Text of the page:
My own story is briefly relevant here, insofar as to inform readers of the personal perspective coming to bear upon this work and to locate myself in the social, political and historical contexts relevant to this topic. I am of Norwegian ancestry; my mother came to Canada from Norway, where her family remains, and my father’s ancestors were also Norwegian, but came to Canada as Eurosettlers several generations ago. I was born and raised in Grande Prairie, Alberta, where I grew up in a politically charged atmosphere as a result of my father being known in our community as a social activist, author and storyteller whose works were highly critical of the status quo. My mother also worked in a journalistic capacity and under their joint influence I developed a critical mind and a love for reading that drew me to study English when I began my post-secondary education. It was there that I was introduced to the field of Postcolonial literature: novels and stories written by survivors of colonization describing the processes of reclaiming identity, home and community. Their stories spoke to me in ways that I could not ignore. Narratives from North America, Africa, the Middle East and Australia repeated themes that pushed my thinking on culture, history, and the present-day relationships between descendants of the colonized and colonizers. Mere theoretical ventures only. As an occupational therapy student being trained towards ‘cultural safety’ I began to ask again what it means to live and work in a post-colonial country, especially in the field of healthcare. For the first time, I asked how my understanding of postcolonial studies could be used to inform my actions in concrete ways that support efforts towards decolonization.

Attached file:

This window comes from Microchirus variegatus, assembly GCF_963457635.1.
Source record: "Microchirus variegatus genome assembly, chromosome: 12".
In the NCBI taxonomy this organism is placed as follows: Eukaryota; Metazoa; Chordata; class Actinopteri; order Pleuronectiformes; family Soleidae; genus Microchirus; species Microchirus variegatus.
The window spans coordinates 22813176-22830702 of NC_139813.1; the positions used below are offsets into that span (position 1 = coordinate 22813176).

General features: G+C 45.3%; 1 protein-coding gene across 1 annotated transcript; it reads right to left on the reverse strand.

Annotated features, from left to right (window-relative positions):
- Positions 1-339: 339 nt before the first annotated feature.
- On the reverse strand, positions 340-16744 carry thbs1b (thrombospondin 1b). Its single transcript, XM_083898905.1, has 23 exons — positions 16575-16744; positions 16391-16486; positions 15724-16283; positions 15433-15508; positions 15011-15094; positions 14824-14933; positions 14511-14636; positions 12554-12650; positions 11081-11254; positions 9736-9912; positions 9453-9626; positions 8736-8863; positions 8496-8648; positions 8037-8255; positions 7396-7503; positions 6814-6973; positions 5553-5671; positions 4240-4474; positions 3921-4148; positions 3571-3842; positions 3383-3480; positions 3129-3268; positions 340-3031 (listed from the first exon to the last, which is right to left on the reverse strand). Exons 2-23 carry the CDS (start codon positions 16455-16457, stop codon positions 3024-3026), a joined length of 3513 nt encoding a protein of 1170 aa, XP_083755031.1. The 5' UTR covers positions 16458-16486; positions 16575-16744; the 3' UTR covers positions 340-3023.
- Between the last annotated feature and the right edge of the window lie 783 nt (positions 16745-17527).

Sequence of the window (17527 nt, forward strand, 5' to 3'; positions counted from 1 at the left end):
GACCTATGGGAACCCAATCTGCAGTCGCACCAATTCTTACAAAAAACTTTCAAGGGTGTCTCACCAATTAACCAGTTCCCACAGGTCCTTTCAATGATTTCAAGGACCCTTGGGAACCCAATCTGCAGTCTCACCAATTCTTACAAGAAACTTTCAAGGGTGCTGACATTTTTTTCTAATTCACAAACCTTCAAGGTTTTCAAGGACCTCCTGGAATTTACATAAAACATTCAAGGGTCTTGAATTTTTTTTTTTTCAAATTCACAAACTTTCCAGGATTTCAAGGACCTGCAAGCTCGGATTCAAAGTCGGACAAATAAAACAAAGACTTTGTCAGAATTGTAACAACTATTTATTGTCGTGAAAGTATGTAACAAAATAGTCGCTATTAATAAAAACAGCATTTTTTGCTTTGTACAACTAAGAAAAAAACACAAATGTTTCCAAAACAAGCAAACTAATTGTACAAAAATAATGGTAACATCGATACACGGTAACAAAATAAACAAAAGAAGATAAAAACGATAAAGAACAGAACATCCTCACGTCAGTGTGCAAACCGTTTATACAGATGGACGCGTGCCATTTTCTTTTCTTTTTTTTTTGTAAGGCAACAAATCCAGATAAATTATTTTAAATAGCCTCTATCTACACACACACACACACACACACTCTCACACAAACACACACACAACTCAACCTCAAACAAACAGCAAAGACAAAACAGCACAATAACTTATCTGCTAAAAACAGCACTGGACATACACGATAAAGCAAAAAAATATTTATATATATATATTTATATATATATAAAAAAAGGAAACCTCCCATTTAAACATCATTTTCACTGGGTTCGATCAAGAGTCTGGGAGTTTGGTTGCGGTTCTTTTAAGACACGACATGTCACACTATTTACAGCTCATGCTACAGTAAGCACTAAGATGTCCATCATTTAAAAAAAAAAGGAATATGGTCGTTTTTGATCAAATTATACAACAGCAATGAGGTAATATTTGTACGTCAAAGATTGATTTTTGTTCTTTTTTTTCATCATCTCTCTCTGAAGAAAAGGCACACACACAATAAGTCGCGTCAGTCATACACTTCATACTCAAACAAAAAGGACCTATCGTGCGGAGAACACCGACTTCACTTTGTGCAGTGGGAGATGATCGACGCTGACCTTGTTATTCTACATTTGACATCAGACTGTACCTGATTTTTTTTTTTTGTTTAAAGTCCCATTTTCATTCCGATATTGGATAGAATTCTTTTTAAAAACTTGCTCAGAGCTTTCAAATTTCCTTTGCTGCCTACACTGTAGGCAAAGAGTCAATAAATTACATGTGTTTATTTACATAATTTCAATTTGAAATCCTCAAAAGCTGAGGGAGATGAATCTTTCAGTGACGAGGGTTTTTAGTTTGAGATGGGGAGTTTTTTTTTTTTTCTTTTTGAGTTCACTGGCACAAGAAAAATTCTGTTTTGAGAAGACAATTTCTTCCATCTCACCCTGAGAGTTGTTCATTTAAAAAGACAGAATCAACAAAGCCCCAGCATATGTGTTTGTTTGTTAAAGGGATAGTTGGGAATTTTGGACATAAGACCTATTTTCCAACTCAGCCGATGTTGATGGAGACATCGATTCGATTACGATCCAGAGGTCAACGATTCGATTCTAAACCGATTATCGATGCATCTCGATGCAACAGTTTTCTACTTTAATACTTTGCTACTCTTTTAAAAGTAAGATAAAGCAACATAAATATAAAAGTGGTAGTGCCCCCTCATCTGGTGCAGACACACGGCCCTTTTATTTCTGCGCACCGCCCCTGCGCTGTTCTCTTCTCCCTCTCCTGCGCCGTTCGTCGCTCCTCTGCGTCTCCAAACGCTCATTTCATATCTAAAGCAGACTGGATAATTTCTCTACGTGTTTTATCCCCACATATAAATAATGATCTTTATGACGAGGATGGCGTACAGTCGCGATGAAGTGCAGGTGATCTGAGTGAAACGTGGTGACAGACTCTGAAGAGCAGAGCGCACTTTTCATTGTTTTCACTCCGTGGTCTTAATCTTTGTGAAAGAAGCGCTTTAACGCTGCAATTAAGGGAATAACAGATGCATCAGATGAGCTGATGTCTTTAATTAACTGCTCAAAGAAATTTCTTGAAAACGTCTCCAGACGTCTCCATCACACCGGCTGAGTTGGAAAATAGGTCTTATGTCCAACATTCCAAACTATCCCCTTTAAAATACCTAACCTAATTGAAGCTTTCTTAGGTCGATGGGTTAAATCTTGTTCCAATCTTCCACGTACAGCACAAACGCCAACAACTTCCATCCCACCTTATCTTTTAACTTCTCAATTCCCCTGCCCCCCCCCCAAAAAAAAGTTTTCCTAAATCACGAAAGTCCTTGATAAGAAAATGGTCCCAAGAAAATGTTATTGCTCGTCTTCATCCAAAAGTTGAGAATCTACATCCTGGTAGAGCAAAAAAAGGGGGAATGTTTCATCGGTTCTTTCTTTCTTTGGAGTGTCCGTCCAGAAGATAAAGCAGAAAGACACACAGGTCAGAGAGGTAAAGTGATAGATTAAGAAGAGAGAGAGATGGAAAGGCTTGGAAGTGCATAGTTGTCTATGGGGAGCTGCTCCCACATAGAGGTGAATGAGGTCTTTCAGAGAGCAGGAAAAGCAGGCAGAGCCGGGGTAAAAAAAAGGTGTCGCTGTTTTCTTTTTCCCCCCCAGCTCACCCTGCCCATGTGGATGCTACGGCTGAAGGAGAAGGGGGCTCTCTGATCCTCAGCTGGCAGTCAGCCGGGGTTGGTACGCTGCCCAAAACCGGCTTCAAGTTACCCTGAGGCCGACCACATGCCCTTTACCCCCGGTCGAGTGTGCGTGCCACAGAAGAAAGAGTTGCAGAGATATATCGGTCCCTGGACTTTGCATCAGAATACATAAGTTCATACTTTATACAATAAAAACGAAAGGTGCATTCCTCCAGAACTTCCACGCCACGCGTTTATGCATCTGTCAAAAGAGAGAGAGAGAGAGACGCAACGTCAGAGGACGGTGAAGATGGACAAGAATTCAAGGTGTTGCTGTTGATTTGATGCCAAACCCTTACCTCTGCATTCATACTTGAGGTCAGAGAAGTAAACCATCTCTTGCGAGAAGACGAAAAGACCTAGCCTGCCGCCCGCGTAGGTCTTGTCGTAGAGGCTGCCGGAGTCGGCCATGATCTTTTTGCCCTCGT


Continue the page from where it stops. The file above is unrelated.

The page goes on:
Background

Internationally, occupational therapy associations such as the World Federation of Occupational Therapists’ (WFOT) and the American Occupational Therapy Association (AOTA) have supported incorporating social justice into the provision of healthcare to better serve disadvantaged populations (Murphy, Griffith, Mroz, & Jirikowic, 2017). In a joint position statement on Diversity, the Association of Canadian Occupational Therapy Regulatory Organizations (ACOTRO), the Association of Canadian Occupational Therapy University Programs (ACOTUP), the Canadian Association of Occupational Therapists (CAOT), the Canadian Occupational Therapy Foundation (COTF) and the Professional Alliance of Canada (PAC) affirm that “occupational therapy is committed to promoting an equitable Canadian society and to practicing in ways that are accessible, welcoming, meaningful and effective for people from diverse social and cultural backgrounds” (ACOTRO, ACOTUP, CAOT, COTF, & PAC, 2014, para.1). Since the Truth and Reconciliation Commission of Canada completed its reports, occupational therapists have been reflecting on an appropriate collective response (Restall, Gerlach, Valavaara, & Phenix, 2016). Restall, Gerlach, Valavaara and Phenix (2016) state that “addressing the calls to action requires occupational therapists to engage critically with the nature and underlying assumptions of occupational theories and concepts” (p.265). Iwama (2007) suggests that considerations of culture in therapeutic practice should include evaluation of the cultural construction of occupational therapy itself. In the Canadian context, there is a recognized need for occupational therapists to acknowledge the racist ideology towards Indigenous peoples that our political systems are founded upon so that we may critically reflect on our practice (Valvaara, Phenix & Restall, 2017).